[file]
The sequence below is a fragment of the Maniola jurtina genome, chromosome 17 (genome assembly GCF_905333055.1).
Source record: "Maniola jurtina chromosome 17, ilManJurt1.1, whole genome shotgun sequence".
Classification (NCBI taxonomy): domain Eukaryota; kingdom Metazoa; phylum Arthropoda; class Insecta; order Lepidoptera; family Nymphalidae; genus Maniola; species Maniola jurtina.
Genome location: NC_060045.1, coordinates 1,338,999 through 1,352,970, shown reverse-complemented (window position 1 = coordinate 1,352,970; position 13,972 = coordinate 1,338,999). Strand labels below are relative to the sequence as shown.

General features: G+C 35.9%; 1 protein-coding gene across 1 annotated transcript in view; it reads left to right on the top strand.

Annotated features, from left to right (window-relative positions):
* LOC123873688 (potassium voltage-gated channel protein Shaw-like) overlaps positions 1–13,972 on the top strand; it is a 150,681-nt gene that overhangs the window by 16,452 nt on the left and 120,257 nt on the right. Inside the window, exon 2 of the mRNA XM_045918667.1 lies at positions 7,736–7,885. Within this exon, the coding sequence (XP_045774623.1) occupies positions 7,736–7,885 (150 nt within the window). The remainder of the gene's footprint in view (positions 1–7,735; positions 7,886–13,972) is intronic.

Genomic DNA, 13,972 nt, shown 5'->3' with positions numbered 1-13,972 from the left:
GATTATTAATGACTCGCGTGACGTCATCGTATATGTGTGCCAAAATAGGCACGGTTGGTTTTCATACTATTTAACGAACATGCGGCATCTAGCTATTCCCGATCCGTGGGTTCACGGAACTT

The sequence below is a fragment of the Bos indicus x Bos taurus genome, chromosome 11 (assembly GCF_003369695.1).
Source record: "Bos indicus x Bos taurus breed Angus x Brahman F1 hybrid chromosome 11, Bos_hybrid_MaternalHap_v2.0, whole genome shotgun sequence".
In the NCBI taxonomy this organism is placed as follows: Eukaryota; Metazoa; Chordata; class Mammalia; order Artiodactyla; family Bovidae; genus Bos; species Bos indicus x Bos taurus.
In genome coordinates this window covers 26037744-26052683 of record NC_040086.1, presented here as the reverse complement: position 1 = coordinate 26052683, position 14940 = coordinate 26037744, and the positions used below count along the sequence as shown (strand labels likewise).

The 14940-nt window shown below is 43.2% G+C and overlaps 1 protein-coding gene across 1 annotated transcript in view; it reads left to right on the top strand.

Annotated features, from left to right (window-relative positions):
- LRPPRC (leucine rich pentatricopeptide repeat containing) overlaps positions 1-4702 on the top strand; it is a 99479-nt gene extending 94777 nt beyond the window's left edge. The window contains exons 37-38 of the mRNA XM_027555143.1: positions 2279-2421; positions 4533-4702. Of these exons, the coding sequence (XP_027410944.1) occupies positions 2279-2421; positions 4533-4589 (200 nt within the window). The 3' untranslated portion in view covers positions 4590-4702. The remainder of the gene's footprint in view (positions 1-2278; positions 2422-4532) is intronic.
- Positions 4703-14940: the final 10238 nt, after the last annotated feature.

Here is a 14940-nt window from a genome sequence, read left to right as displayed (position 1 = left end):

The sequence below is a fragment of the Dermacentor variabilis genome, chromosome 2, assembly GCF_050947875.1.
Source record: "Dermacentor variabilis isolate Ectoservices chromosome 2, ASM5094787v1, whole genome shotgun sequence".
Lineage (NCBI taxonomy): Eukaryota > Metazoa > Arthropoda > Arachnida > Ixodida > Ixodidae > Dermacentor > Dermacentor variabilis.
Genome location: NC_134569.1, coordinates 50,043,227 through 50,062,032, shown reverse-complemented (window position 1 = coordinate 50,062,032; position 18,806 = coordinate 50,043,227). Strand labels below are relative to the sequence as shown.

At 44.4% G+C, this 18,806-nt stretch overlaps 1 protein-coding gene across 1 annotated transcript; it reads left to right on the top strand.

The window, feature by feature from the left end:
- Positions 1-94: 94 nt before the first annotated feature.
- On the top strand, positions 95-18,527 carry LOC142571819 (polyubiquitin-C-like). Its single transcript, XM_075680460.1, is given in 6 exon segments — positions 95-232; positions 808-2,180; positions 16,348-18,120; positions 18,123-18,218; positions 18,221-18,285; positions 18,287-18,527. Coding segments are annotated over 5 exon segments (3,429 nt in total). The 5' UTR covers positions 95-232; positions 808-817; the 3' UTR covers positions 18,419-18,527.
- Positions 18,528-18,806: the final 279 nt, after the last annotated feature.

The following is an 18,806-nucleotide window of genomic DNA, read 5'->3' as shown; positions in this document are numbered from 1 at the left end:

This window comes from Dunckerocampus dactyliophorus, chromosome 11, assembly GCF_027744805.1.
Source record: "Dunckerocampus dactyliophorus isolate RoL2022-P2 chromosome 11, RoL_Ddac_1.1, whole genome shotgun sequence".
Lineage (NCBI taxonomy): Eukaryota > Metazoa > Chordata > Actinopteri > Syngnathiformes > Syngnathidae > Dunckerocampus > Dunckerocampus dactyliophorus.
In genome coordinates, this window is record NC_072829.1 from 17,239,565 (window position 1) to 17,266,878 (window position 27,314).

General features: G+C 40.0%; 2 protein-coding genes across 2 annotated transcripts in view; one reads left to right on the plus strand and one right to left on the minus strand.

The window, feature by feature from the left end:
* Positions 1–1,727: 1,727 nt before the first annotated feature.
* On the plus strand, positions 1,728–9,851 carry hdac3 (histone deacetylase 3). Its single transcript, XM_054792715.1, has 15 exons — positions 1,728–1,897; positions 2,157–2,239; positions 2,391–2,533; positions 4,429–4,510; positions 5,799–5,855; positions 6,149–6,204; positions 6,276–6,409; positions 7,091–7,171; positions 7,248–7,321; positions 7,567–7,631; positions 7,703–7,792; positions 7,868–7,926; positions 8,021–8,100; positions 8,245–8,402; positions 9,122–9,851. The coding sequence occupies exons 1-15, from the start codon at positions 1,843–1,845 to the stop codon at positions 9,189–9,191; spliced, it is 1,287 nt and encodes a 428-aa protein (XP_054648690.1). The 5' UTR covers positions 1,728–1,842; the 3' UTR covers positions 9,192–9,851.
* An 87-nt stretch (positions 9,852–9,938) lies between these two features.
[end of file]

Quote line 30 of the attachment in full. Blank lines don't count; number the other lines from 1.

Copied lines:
Source record: "Dunckerocampus dactyliophorus isolate RoL2022-P2 chromosome 11, RoL_Ddac_1.1, whole genome shotgun sequence".